• You’ll want to reflect on why you are interested in engineering and your authentic reasons for wanting to pursue the major. Admissions officers can tell when essays are inauthentic, so make sure that your reasons align with your personal values and goals. 

 

  • Think about how this particular program is aligned with your goals. You’ll want to do research into the specific program and how it ties in with your interests. For example, if you’re really interested in aerospace engineering and design, you may want to talk about the ASTRALab at Cornell or one of Cornell’s various engineering project teams.

 

  • Reflect upon your experiences in engineering or STEM. Where did they come from? 

 

  • Are there other parts of Cornell that interest you besides just engineering? What are they, and how can these interests give you an interdisciplinary education?

 

Common Mistakes to Avoid

 

Empty Flattery: One common mistake is just to write about what you are interested in at Cornell without connecting it back to yourself. Remember, these essays give admissions officers a chance to get to know you, and they know a lot about their own programs. As you write these essays, talk about why you are interested in the subject, not just the subject itself.

 

Having Misaligned Values: Don’t write about how pressure from parents, money, or prestige is leading you to a certain career or academic field.

 

Misaligned Childhood Experiences: It is totally ok to talk about how an experience in childhood led to an academic interest later on. But make sure that this interest has persisted throughout your life. Many essays start by describing interests in childhood, which can be cliche. Only employ this method if it is authentic and true to your life.

 

 

Example

 

Here are two examples of this type of response, one stronger than the other, to help get you started:

 

Stronger Response

 

“My 10th grade science teacher, Mr. Moore, developed my love for chemistry and physics. I read all I could about the subject, and my teacher even started tutoring me outside of class so that I could learn more advanced material. Although I participated in science clubs at school, I developed a keen interest in research during my summer experience in a research lab at Fermilab, which led to my current goals of pursuing a PhD. During the summer of my junior year, I worked on a project on particle physics and accelerator research at FermiLab which fascinated me. At Cornell, I’d like to become involved in research through the Cornell Laboratory for Accelerator-based Science and Education.”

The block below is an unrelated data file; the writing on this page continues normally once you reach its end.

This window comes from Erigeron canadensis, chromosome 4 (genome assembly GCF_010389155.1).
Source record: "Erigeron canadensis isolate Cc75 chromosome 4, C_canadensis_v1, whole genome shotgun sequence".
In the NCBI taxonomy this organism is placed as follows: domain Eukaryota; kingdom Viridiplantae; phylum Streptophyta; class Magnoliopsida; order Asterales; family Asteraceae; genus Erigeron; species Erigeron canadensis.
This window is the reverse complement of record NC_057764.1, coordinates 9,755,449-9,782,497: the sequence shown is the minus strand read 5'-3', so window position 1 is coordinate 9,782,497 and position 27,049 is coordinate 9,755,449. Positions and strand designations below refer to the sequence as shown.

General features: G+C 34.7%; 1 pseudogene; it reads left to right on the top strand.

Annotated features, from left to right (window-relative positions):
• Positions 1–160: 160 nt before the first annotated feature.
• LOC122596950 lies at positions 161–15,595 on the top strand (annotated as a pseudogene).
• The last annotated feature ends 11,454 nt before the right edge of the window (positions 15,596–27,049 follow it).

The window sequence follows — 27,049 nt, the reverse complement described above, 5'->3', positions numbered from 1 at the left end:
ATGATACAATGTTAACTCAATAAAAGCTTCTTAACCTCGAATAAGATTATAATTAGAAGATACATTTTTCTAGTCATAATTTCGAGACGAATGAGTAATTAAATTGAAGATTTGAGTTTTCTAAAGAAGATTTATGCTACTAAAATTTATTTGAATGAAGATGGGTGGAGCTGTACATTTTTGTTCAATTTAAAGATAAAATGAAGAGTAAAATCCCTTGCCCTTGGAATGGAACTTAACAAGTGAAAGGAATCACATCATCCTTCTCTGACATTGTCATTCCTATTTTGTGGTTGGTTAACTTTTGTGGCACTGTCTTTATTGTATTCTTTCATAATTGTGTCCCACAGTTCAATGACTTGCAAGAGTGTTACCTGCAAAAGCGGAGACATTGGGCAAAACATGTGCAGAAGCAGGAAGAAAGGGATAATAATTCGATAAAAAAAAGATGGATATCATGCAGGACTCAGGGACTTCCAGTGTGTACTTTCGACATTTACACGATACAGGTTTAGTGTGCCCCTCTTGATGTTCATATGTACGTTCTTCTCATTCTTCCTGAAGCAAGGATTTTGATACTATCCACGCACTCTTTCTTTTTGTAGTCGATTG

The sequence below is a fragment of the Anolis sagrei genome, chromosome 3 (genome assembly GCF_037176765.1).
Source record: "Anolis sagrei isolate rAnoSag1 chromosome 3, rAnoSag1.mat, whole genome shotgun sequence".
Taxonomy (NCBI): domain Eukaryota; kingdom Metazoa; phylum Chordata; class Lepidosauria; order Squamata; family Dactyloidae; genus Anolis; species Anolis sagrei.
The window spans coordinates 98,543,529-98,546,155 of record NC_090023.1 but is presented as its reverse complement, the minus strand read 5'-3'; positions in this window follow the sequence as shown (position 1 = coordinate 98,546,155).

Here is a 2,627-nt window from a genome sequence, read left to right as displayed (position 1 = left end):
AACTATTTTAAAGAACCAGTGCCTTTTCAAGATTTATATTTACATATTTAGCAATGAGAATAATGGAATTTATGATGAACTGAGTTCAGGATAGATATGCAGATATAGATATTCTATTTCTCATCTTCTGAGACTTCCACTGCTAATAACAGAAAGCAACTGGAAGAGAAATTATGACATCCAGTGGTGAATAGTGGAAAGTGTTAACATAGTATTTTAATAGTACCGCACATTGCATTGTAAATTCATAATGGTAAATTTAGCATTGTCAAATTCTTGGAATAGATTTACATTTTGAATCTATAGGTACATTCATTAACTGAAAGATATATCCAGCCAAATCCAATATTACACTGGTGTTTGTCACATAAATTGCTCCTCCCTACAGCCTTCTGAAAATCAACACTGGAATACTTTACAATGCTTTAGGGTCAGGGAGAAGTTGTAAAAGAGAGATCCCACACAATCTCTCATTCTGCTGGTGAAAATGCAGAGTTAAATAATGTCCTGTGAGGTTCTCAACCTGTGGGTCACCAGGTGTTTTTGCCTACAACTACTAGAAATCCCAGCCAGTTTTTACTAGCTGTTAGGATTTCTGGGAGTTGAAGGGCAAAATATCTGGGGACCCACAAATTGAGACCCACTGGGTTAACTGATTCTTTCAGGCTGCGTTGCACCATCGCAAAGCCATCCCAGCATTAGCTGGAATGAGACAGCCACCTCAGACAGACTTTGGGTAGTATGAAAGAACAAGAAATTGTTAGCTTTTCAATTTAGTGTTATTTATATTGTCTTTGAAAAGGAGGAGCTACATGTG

This is a solid example because the narrator discusses how they went above and beyond in an academic class to learn more about chemistry and physics, and tied their summer experience with something that they would want to pursue at Cornell Engineering. Additionally, they discussed their long term goals of getting a PhD.

 

Weaker Response

 

“For as long as I can remember, I loved science. In third grade, I won the science fair for my physics experiment, where I made balloon rockets to see how high they could go. I carried this interest with me to high school, where I took the most advanced science classes and participated in as many science fairs as possible. An education at Cornell Engineering would help me future develop my interests and career goals.”

 

This example is not nearly as good as the first. The narrator talks about their experience as a child, but does not connect it to their interests later in life. Additionally, they do not mention why they are interested in engineering, or how Cornell Engineering can help them achieve their academic or career goals.

 

Engineering, Option 3

 

Diversity in all definitional forms is intrinsic to excellence in engineering. Indeed, devising the best engineered solutions to complex problems is often achieved by drawing from the diverse ingenuity of people from broadly different backgrounds, lived experiences, and identities. How do you see yourself contributing to the diversity and inclusion of the Cornell Engineering community? What is the unique voice you would bring to the Cornell Engineering community?

The goal of this type of essay is to find out how your values and background influence your personal choices and goals. College admissions officers look to build unique classes, so you’ll want your response for this to be individualized and authentic. To learn more about this post, check out our tips for writing a diversity essay. 

 

What to Consider Before You Write

 

Coming up with a good topic for a diversity essay can be tricky. This is what you’ll want to keep in mind as you think of how to approach the question.